Richard Suddreth oral history interview, 2017 October 30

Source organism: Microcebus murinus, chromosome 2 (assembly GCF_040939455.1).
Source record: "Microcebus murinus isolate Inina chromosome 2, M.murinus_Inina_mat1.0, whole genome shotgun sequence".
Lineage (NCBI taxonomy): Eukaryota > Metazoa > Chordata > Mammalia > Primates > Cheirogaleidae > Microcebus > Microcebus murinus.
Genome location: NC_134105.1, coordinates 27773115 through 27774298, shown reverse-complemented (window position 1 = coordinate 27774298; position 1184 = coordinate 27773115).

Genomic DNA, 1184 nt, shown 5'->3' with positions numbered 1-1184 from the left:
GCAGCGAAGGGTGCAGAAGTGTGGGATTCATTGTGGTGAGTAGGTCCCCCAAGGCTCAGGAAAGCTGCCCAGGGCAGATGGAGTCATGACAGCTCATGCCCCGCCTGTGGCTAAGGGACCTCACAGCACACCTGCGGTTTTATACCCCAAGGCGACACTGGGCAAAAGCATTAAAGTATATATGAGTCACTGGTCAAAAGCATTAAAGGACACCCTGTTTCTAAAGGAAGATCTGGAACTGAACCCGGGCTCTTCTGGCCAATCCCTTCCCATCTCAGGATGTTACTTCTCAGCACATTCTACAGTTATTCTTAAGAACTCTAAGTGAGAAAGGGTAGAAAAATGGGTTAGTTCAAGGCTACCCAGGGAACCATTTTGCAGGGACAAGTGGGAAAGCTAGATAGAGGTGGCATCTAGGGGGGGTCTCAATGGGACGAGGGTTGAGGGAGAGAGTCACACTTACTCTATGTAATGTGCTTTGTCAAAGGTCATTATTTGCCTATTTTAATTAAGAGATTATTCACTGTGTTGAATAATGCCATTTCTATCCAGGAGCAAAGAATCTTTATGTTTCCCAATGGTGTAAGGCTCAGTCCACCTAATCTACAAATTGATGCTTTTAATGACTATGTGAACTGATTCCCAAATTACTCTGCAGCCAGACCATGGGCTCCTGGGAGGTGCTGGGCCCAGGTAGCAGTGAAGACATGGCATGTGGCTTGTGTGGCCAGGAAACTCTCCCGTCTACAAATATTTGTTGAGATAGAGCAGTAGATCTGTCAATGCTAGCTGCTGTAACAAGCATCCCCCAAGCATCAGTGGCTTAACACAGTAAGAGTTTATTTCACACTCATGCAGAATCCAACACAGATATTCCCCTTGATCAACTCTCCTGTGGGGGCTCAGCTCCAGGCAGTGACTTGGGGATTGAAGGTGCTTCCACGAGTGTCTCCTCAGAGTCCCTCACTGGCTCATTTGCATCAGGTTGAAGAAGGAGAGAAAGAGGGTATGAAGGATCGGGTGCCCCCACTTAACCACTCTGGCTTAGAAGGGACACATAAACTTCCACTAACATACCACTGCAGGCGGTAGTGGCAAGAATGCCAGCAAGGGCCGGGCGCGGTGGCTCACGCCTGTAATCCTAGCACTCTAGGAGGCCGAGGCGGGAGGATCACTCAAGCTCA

Richard Suddreth, who grew up in North Charlotte (NoDa), a neighborhood of Charlotte, North Carolina, recalls his memories of the neighboring Rosedale plantation and his friendship with the historic home's last owners Alice Davidson Able and Mary Louise Davidson. Mr. Suddreth also describes the community of North Charlotte, where three generations of his family owned and ran the Staton grocery store located at North Davidson and 35th Streets. [All times approximate] [00:17] Mr. Suddreth discusses his family's grocery store and relays various amusing anecdotes, including store related interactions with Alice and Mary Louise Davidson. [02:26] He describes a former cottage located next door to Rosedale where Highland Park Mill employee Joe Doster lived with family members. He also describes how a fire was averted at Rosedale and how he witnessed the barn accidentally burning down to the ground. [05:00] Mr. Suddreth describes Alice and Mary Louise Davidson and their mother and relates a break-in and burglary at the house. [06:50] He discusses the North 29 Drive-in Theater, which was adjacent to Rosedale, and problems with noise related to the sound system. He recalls other stories of delivering groceries to Rosedale, and how the Davidson sisters were willing to change the name of a street directly across the road from their home from Rosedale to East Cedric Street in honor of his father [now Guy E. Suddreth Ave]. [10:06] Discusses various buildings that were on the Rosedale property including a log cabin that was next to the barn, which was relocated to Greensboro, and an ice house. [13:18] Mr. Suddreth relates how Alice Davidson Able moved to Greensboro after she got married late in life and how Mary Louise Davidson eventually moved to a house on Providence Road near Sharon Lane in Charlotte, and spent her last years at the Methodist Home on Shamrock Drive. He details items that the sisters gave to his family on the dissolution of the house, many of which were donated back to the museum. [20:47] On the arrival of second interviewer, Elizabeth Harris, Mr. Suddreth re-tells various stories, including the Rosedale fires and the drive-in theater. [22:24] He describes his family home on Barnard Avenue and various neighbors including Mr. Horn who owned a shoe shop in North Charlotte, and the Neese family who owned Neese's Sausage Company. He notes that his neighborhood was different from the mill villages that comprised most of North Charlotte. [24:46] He relates stories about life in North Charlotte, including interactions with the trains during World War II when his father would throw soda and ice cream to troops as they hung out of the train windows, and the passing through of President Frederick Delano Roosevelt's funeral train. [26:36] Describes trips into downtown Charlotte to observe the crowds of people and visit Ivey's and Belks Department Stores and the Astor Theater. He notes the services that were in North Charlotte, including the Fire Department with attached jail, and he talks about public transportation between North Charlotte and downtown. [30:16] He details how his church, Spencer Memorial Methodist, moved to what had been a recreation area on 36th Street, which had a boxing arena and swimming pool. He outlines the history of how the Johnston YMCA came to be built in its current location when David Johnston, owner of Highland Park and Johnston Mills, swapped the recreation property on 36th Street for property off North Davidson Street. He recalls stories related to industrialist, Mr. Johnston who lived in the Johnston Building in Charlotte. [34:32] Mr. Suddreth discusses race relations during segregation and his close associations with African Americans. [37:56] Detailed description of his family home and family anecdotes. [41:29] He notes various neighbors including drugstore owner Mr. Dover, Mr. Dorton who was in charge of the North Carolina State Fair, and Mr. Pucket who owned a local service station. [43:50] Further discussion of Rosedale and speculation about various items from the house that were donated to Greensboro History Museum. [51:11] Description of home remedies for illnesses. [53:05] Discussion of Alexander Price, an African American man who worked at Rosedale, and an African American woman, Florrie [or Florence, or Flora] who is pictured in a photograph with Mary Louise. [55:49] Discussion of surrounding roads and further discussion of North Charlotte businesses. Description of childhood activities including church events, trips uptown, trips to the mountains, playing in the local creek, and bowling at the Johnston YMCA. [1:03:20] Description of local schools that Mr. Suddreth attended and how his father would take food to people in need at Christmas. Recollections of other North Charlotte people including baseball star Donny Brady and the Shue family who ran a boarding house. [1:07:13] Mr. Suddreth describes his father, his approach to family discipline, and his father's work as a grocer. He describes his grandfather who was also an entrepreneur, who was known as the "mayor" of North Charlotte, and who ran a cafe off Central Avenue. He describes his three brothers and their work, including his brother Frank who took over the family store and later took charge of the State Farmers Market in Charlotte.